In a move meant to help protect the interests of Windows users, Microsoft has announced that Edge and Internet Explorer 11 will no longer support the RC 4 streaming cipher going forward. Heres a description of RC4 from Microsoft’s relevant security advisory:
Developed in 1987 by Ron Rivest, RC4 was one of the earliest stream ciphers to see broad use. It was initially used in commercial applications and was faster than alternatives when implemented in software and over time became pervasive because of how cheap, fast and easy it was to implement and use.
The decision to cut off support for the stream cipher is a result of most industry professionals coming to the conclusion that RC4 is no longer cryptographically secure.
Currently, RC4 is only used in the event of a fallback from TLS 1.2/1.1 to TLS 1.0. While this event is usually harmless, it is “indistinguishable from a man-in-the-middle attack.” Because of this, Microsoft will be entirely disabling RC4 in Microsoft Edge and Internet Explorer 11 starting on April 12. Microsoft expects that this change will go mostly unnoticed for the vast majority of Windows users due to RC4’s already small group of users.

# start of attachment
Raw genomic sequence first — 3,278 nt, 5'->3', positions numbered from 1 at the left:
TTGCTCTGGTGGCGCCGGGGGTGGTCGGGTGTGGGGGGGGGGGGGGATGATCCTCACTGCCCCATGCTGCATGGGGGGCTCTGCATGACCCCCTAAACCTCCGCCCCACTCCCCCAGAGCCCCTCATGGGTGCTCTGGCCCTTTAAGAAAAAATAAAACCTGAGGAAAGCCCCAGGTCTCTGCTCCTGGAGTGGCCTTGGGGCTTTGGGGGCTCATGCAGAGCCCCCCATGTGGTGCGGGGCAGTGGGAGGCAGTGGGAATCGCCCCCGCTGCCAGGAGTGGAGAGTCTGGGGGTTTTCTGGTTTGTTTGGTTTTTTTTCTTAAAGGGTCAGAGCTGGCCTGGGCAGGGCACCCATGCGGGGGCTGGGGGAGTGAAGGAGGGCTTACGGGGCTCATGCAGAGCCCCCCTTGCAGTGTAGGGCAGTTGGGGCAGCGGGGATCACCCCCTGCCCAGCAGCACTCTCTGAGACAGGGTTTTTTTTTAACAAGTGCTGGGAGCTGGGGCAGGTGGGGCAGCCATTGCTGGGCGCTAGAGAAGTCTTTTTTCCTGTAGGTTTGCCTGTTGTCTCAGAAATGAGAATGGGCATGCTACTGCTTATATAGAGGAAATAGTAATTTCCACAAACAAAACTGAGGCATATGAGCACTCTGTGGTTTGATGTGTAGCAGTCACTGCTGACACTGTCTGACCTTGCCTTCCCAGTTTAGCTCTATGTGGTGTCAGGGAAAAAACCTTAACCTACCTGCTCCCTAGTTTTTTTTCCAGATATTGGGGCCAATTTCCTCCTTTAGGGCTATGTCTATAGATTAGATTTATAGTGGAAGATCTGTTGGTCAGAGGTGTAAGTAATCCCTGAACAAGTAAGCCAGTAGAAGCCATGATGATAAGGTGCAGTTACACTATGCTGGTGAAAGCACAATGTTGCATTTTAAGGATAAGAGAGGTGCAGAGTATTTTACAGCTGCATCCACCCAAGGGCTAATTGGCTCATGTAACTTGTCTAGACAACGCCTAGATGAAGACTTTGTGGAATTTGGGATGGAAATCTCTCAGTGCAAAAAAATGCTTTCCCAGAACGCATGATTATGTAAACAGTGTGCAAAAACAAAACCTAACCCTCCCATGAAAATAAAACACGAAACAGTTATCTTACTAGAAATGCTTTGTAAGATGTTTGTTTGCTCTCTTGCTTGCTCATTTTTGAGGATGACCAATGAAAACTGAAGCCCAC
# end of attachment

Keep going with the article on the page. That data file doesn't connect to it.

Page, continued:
Microsoft strongly encourages customers to evaluate, test and implement the options for disabling RC4 below to increase the security of clients, servers and applications. Microsoft recommends enabling TLS1.2 and AES-GCM. Clients and servers running on Windows with custom SSL/TLS implementations, such as, Mozilla Firefox and Google Chrome will not be affected by changes to SChannel.
We’re glad to see Microsoft continuing to address security in Windows 10 and Edge. We’ll keep you updated as the company continues to make sure your computing environment is safe and sound.Further reading: Internet Explorer, Microsoft Edge, RC4, Security, TLS 1.2, Web browser